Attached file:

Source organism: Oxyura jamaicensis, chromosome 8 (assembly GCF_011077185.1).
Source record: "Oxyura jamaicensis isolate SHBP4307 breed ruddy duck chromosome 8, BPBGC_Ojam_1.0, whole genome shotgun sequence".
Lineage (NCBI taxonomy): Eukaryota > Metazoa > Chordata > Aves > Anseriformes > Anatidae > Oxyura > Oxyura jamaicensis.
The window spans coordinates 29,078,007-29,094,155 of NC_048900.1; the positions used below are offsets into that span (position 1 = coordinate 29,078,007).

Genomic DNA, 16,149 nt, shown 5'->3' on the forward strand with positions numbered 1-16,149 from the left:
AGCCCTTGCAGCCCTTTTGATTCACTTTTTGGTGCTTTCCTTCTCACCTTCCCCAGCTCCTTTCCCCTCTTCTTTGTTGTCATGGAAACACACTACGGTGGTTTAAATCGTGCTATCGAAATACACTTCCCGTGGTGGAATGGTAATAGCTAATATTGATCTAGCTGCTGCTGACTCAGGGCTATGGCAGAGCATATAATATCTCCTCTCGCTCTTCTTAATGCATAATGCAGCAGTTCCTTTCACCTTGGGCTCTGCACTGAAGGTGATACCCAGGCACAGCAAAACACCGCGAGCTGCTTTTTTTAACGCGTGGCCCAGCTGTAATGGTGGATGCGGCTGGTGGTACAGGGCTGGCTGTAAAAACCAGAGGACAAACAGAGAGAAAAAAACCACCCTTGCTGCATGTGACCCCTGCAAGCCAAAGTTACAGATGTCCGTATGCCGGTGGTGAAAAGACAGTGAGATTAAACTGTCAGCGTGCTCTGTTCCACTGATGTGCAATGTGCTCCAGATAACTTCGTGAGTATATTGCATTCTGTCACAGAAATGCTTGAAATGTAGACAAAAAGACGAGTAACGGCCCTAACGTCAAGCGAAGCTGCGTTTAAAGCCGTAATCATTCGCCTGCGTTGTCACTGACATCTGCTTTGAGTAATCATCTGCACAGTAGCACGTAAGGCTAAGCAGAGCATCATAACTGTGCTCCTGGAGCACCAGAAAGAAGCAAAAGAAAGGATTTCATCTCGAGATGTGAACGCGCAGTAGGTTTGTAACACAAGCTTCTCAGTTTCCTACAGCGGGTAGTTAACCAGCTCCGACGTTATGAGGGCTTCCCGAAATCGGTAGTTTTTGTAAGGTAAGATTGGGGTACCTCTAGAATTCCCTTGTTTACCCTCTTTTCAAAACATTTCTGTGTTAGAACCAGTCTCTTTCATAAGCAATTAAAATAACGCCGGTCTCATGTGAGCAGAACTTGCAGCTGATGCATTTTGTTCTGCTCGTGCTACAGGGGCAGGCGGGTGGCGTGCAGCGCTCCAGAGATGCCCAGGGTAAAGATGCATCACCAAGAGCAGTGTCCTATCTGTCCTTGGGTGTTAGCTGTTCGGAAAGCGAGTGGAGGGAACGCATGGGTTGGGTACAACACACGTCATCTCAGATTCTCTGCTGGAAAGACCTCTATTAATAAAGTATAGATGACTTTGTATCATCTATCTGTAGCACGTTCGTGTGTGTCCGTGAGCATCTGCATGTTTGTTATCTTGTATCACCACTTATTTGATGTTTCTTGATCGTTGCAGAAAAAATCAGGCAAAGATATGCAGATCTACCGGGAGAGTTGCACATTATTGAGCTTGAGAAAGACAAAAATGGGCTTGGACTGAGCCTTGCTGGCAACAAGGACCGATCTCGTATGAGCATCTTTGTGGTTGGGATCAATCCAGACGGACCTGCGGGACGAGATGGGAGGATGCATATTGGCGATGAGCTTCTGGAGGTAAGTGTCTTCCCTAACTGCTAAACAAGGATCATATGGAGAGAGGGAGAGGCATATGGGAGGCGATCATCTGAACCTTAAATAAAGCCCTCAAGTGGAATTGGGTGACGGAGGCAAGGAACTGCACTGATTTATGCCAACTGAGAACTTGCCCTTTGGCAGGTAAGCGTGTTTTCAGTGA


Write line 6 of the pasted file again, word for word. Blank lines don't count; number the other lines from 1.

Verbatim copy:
AGCCCTTGCAGCCCTTTTGATTCACTTTTTGGTGCTTTCCTTCTCACCTTCCCCAGCTCCTTTCCCCTCTTCTTTGTTGTCATGGAAACACACTACGGTGGTTTAAATCGTGCTATCGAAATACACTTCCCGTGGTGGAATGGTAATAGCTAATATTGATCTAGCTGCTGCTGACTCAGGGCTATGGCAGAGCATATAATATCTCCTCTCGCTCTTCTTAATGCATAATGCAGCAGTTCCTTTCACCTTGGGCTCTGCACTGAAGGTGATACCCAGGCACAGCAAAACACCGCGAGCTGCTTTTTTTAACGCGTGGCCCAGCTGTAATGGTGGATGCGGCTGGTGGTACAGGGCTGGCTGTAAAAACCAGAGGACAAACAGAGAGAAAAAAACCACCCTTGCTGCATGTGACCCCTGCAAGCCAAAGTTACAGATGTCCGTATGCCGGTGGTGAAAAGACAGTGAGATTAAACTGTCAGCGTGCTCTGTTCCACTGATGTGCAATGTGCTCCAGATAACTTCGTGAGTATATTGCATTCTGTCACAGAAATGCTTGAAATGTAGACAAAAAGACGAGTAACGGCCCTAACGTCAAGCGAAGCTGCGTTTAAAGCCGTAATCATTCGCCTGCGTTGTCACTGACATCTGCTTTGAGTAATCATCTGCACAGTAGCACGTAAGGCTAAGCAGAGCATCATAACTGTGCTCCTGGAGCACCAGAAAGAAGCAAAAGAAAGGATTTCATCTCGAGATGTGAACGCGCAGTAGGTTTGTAACACAAGCTTCTCAGTTTCCTACAGCGGGTAGTTAACCAGCTCCGACGTTATGAGGGCTTCCCGAAATCGGTAGTTTTTGTAAGGTAAGATTGGGGTACCTCTAGAATTCCCTTGTTTACCCTCTTTTCAAAACATTTCTGTGTTAGAACCAGTCTCTTTCATAAGCAATTAAAATAACGCCGGTCTCATGTGAGCAGAACTTGCAGCTGATGCATTTTGTTCTGCTCGTGCTACAGGGGCAGGCGGGTGGCGTGCAGCGCTCCAGAGATGCCCAGGGTAAAGATGCATCACCAAGAGCAGTGTCCTATCTGTCCTTGGGTGTTAGCTGTTCGGAAAGCGAGTGGAGGGAACGCATGGGTTGGGTACAACACACGTCATCTCAGATTCTCTGCTGGAAAGACCTCTATTAATAAAGTATAGATGACTTTGTATCATCTATCTGTAGCACGTTCGTGTGTGTCCGTGAGCATCTGCATGTTTGTTATCTTGTATCACCACTTATTTGATGTTTCTTGATCGTTGCAGAAAAAATCAGGCAAAGATATGCAGATCTACCGGGAGAGTTGCACATTATTGAGCTTGAGAAAGACAAAAATGGGCTTGGACTGAGCCTTGCTGGCAACAAGGACCGATCTCGTATGAGCATCTTTGTGGTTGGGATCAATCCAGACGGACCTGCGGGACGAGATGGGAGGATGCATATTGGCGATGAGCTTCTGGAGGTAAGTGTCTTCCCTAACTGCTAAACAAGGATCATATGGAGAGAGGGAGAGGCATATGGGAGGCGATCATCTGAACCTTAAATAAAGCCCTCAAGTGGAATTGGGTGACGGAGGCAAGGAACTGCACTGATTTATGCCAACTGAGAACTTGCCCTTTGGCAGGTAAGCGTGTTTTCAGTGA